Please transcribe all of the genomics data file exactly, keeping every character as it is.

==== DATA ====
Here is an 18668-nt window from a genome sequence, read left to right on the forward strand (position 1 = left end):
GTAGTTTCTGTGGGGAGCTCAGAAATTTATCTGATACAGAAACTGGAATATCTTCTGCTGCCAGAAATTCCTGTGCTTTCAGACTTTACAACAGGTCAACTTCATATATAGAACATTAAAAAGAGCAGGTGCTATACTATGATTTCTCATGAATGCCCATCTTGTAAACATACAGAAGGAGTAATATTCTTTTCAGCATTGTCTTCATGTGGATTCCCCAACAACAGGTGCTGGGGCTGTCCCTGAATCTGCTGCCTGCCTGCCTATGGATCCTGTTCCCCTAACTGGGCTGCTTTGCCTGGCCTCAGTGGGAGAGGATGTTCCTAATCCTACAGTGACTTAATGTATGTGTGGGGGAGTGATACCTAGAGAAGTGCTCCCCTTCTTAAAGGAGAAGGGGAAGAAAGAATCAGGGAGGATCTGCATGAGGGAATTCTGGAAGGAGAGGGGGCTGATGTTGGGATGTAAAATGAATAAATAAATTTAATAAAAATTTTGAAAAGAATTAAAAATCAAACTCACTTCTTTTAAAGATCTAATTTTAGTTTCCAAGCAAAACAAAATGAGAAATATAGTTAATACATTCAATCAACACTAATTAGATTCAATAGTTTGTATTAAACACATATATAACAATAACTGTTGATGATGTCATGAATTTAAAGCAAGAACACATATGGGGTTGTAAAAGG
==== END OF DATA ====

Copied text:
Here is an 18668-nt window from a genome sequence, read left to right on the forward strand (position 1 = left end):
GTAGTTTCTGTGGGGAGCTCAGAAATTTATCTGATACAGAAACTGGAATATCTTCTGCTGCCAGAAATTCCTGTGCTTTCAGACTTTACAACAGGTCAACTTCATATATAGAACATTAAAAAGAGCAGGTGCTATACTATGATTTCTCATGAATGCCCATCTTGTAAACATACAGAAGGAGTAATATTCTTTTCAGCATTGTCTTCATGTGGATTCCCCAACAACAGGTGCTGGGGCTGTCCCTGAATCTGCTGCCTGCCTGCCTATGGATCCTGTTCCCCTAACTGGGCTGCTTTGCCTGGCCTCAGTGGGAGAGGATGTTCCTAATCCTACAGTGACTTAATGTATGTGTGGGGGAGTGATACCTAGAGAAGTGCTCCCCTTCTTAAAGGAGAAGGGGAAGAAAGAATCAGGGAGGATCTGCATGAGGGAATTCTGGAAGGAGAGGGGGCTGATGTTGGGATGTAAAATGAATAAATAAATTTAATAAAAATTTTGAAAAGAATTAAAAATCAAACTCACTTCTTTTAAAGATCTAATTTTAGTTTCCAAGCAAAACAAAATGAGAAATATAGTTAATACATTCAATCAACACTAATTAGATTCAATAGTTTGTATTAAACACATATATAACAATAACTGTTGATGATGTCATGAATTTAAAGCAAGAACACATATGGGGTTGTAAAAGG